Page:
When running an independent auto shop, there are many variables that come into play when deciding what will make it most successful. Like the old saying goes, though, a physical location is all about “Location, location, location!”
We recently spoke with a handful of independent shop owners. They provided us with plenty of interesting tips on how to ensure you’re choosing the best location for your business. We’ve filtered out and narrowed down some of the top insights we heard from them.
First, Accept the Importance of Location
You already know that the location of a business can be what makes or breaks its success. But for some automotive businesses, it’s actually not as big of an issue as you might think. For example, many shop owners end up getting the majority of their referral business from insurance carriers. In this scenario, customers don’t have to hunt down the shop that’s most convenient to them. Instead, customers come to your business directly in order to take advantage of the services provided by their insurance carrier.
If you feel as if this will be the case for your shop. you may choose not to pay higher prices building a presence in a busier part of town. Despite that, though, if you have the budget, it never hurts to be located in the heart of the community so that your signage can serve as a constant reminder for passersby.
In a nutshell, if your goal is to not be so insurance dependent, location is probably the most important thing to consider. That’s when you’ll want to find a location on a main road where customers will see your shop often.
Maximize Your Signage Outside
Whether you’re on a busier road or not, your sign is what people will see when they’re nearby. As always, first impression is everything. That’s why you’ll want to invest in a sign that gathers attention, while not being too over-the-top. If you opt for a location on a sidestreet, the crazier the sign, the better.
If your sign stands out enough, it will slowly become a staple in the neighborhood. Your signage can still be effective in directing people from busier areas to your doorstep, ultimately making signage a worthwhile one-time investment for your shop.
Your sign doesn’t have to be as cheeky or controversial, but something like this will get some local attention.
Easily Accessible To Trucks
Whether you’re a body or mechanical repair shop, you’ll need to be able to receive shipments of parts and other materials from large delivery trucks. This means that your location needs to have enough space in and around your main building for trucks to maneuver. Trucks will also need to have a designated spot to unload bigger parts easily.
It’s important that you look beyond standard square footage, but also total lot size. You can’t just have a cramped driveway that comes off a narrow side street. That would be horrendous for trucks to get to. Eventually, providers sending those trucks may end up cancelling the trip. The last thing they want to do is risk damaging their trucks, frustrating their drivers, or even damaging your shop’s property during a delivery.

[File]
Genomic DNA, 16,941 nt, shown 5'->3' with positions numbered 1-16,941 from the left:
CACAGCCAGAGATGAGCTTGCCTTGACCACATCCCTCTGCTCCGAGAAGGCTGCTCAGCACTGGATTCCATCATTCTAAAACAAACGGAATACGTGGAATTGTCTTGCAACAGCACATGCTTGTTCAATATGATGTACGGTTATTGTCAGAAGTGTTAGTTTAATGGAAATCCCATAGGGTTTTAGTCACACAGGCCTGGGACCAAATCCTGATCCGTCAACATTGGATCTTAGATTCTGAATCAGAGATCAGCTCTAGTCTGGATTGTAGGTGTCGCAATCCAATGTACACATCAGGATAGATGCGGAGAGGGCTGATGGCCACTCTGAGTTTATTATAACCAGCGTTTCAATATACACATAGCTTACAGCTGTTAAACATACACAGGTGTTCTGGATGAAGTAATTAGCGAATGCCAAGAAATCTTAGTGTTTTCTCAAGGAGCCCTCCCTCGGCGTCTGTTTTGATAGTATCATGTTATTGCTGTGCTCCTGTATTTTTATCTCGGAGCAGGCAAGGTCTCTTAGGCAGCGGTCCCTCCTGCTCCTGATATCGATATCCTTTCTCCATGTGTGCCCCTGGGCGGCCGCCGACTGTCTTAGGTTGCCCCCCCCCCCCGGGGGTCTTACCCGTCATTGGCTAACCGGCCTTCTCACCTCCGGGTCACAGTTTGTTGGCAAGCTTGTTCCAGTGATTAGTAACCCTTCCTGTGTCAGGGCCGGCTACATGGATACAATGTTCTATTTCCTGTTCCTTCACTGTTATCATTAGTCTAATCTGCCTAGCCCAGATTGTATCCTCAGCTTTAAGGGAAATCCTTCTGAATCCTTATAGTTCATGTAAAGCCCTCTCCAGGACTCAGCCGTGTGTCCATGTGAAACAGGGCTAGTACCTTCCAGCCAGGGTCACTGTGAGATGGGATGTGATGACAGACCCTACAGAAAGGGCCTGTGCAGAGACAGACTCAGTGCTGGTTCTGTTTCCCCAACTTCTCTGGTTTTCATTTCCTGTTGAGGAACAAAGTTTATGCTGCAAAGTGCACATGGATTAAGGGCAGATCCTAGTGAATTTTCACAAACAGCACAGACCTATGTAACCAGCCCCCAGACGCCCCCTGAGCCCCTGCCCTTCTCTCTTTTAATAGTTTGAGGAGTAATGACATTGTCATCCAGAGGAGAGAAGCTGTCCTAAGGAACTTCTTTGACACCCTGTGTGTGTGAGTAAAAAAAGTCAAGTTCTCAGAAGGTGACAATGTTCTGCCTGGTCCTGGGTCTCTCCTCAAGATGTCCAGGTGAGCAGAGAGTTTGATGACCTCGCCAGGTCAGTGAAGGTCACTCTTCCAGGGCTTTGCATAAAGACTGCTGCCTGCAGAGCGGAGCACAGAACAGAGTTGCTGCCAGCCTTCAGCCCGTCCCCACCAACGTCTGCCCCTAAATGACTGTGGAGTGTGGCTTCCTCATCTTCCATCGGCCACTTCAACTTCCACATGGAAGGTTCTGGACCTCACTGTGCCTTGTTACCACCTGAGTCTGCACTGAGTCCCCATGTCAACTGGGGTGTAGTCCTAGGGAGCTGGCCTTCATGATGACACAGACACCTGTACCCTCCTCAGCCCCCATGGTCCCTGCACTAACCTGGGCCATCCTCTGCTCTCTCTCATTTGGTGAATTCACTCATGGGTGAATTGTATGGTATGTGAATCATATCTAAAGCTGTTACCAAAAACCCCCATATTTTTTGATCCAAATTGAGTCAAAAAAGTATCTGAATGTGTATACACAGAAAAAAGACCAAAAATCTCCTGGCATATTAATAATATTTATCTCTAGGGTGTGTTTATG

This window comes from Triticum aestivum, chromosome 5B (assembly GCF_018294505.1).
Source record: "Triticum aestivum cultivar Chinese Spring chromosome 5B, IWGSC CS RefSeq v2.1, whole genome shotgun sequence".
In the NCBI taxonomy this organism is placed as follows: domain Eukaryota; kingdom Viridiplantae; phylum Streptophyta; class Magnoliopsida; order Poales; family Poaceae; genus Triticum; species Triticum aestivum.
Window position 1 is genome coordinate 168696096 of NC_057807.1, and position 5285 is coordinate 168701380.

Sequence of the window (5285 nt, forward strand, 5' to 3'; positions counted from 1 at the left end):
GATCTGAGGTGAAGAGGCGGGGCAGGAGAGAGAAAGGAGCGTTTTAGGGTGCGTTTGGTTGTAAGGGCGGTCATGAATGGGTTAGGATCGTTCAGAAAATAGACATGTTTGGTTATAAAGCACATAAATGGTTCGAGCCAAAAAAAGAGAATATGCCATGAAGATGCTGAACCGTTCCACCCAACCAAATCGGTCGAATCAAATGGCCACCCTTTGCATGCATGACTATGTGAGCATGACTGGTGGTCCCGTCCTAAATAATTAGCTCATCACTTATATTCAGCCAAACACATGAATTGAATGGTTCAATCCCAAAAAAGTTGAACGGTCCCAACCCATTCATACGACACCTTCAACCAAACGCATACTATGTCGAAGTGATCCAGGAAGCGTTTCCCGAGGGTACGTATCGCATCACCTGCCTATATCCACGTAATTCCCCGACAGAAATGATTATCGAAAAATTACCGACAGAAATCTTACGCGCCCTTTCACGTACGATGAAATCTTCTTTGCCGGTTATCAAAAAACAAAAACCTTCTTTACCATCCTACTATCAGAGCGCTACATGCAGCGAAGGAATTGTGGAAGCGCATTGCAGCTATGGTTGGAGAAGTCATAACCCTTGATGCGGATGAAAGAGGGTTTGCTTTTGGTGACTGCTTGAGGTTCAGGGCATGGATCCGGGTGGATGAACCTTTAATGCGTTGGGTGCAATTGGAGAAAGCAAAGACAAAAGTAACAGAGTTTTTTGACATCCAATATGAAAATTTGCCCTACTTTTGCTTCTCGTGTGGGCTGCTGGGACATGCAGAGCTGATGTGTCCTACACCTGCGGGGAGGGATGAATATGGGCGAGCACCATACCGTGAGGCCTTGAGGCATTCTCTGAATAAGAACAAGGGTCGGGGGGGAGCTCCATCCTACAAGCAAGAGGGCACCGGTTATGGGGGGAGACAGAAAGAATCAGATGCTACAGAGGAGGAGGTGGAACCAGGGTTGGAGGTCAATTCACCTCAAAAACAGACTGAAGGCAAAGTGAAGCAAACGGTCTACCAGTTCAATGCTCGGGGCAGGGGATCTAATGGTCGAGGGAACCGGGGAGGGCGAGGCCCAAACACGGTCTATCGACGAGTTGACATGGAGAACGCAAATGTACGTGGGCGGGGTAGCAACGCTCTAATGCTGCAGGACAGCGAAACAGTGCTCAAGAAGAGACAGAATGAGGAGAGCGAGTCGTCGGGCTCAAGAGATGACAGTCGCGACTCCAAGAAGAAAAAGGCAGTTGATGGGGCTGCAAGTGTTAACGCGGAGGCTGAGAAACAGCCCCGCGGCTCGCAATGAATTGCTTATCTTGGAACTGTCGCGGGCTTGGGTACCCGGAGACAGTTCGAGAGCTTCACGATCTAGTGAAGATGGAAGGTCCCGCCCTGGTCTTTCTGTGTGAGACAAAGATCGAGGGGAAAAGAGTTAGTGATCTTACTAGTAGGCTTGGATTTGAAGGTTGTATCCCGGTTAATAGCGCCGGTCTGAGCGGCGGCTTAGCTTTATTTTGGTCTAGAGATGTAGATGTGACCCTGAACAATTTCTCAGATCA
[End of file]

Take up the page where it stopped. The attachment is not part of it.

Finally, you’ll also need to ensure that you’re going to have enough space for all of your customers’ vehicles to park and enough space for bays that allow your team to work quickly and with a comfortable amount of space between them.
Convenience for Customers
In addition to simply choosing a location that’s easy to find, auto shops should also consider how many customers will need to drop their vehicles off and have the ability to keep busy in the surrounding areas. This doesn’t just mean one local restaurant or grocery store. There should be an ample amount of options close by. If you can, you should also stay close to public transportation stops, or even offer a shuttle service of your own.
One of the interviewed shop owners that happens to live in a busy city mentioned this fact poignantly – “If you’re in a major metropolitan area like Boston, it can be beneficial to locate your shop near public transportation so that if people need to drop off their vehicle they can just jump on the T.
Finally, Check Out Zoning Rules
Last but not least, some areas are zoned to only allow certain types of businesses to operate. This means you really need to do your homework to find the specific locations that will work for your business and the services you provide.
An example of this is that collision work and restorations can be fairly loud for surrounding neighborhoods. Because of this, some locations that are especially close to residential areas might not allow such audible business operations. Abiding by these rules will help you avoid any potential issues with your municipality or neighborhood organizations.
All in all, we hope this will help aspiring shop owners, or current owners looking to expand into new locations, choose the best location for their repair shop. Please leave your comments and experiences below so that we can continue the conversation.